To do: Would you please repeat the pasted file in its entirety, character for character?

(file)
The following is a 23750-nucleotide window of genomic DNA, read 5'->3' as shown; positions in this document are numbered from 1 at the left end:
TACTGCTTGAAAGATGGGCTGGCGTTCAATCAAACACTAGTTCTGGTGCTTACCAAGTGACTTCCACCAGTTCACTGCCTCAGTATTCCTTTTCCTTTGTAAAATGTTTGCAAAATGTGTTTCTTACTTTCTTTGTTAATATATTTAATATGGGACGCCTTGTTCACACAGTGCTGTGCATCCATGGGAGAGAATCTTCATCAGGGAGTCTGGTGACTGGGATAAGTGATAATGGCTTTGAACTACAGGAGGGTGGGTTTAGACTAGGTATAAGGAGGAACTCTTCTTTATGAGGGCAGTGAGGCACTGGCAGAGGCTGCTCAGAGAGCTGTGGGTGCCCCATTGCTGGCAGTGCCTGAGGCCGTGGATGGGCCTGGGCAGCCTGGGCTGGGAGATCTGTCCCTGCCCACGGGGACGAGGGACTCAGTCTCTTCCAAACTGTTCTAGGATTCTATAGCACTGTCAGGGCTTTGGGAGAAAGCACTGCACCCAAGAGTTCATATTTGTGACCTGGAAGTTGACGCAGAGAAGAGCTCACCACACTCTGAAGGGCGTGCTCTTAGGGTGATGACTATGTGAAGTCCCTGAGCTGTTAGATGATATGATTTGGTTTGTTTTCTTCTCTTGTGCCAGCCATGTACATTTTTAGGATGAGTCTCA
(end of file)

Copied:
The following is a 23750-nucleotide window of genomic DNA, read 5'->3' as shown; positions in this document are numbered from 1 at the left end:
TACTGCTTGAAAGATGGGCTGGCGTTCAATCAAACACTAGTTCTGGTGCTTACCAAGTGACTTCCACCAGTTCACTGCCTCAGTATTCCTTTTCCTTTGTAAAATGTTTGCAAAATGTGTTTCTTACTTTCTTTGTTAATATATTTAATATGGGACGCCTTGTTCACACAGTGCTGTGCATCCATGGGAGAGAATCTTCATCAGGGAGTCTGGTGACTGGGATAAGTGATAATGGCTTTGAACTACAGGAGGGTGGGTTTAGACTAGGTATAAGGAGGAACTCTTCTTTATGAGGGCAGTGAGGCACTGGCAGAGGCTGCTCAGAGAGCTGTGGGTGCCCCATTGCTGGCAGTGCCTGAGGCCGTGGATGGGCCTGGGCAGCCTGGGCTGGGAGATCTGTCCCTGCCCACGGGGACGAGGGACTCAGTCTCTTCCAAACTGTTCTAGGATTCTATAGCACTGTCAGGGCTTTGGGAGAAAGCACTGCACCCAAGAGTTCATATTTGTGACCTGGAAGTTGACGCAGAGAAGAGCTCACCACACTCTGAAGGGCGTGCTCTTAGGGTGATGACTATGTGAAGTCCCTGAGCTGTTAGATGATATGATTTGGTTTGTTTTCTTCTCTTGTGCCAGCCATGTACATTTTTAGGATGAGTCTCA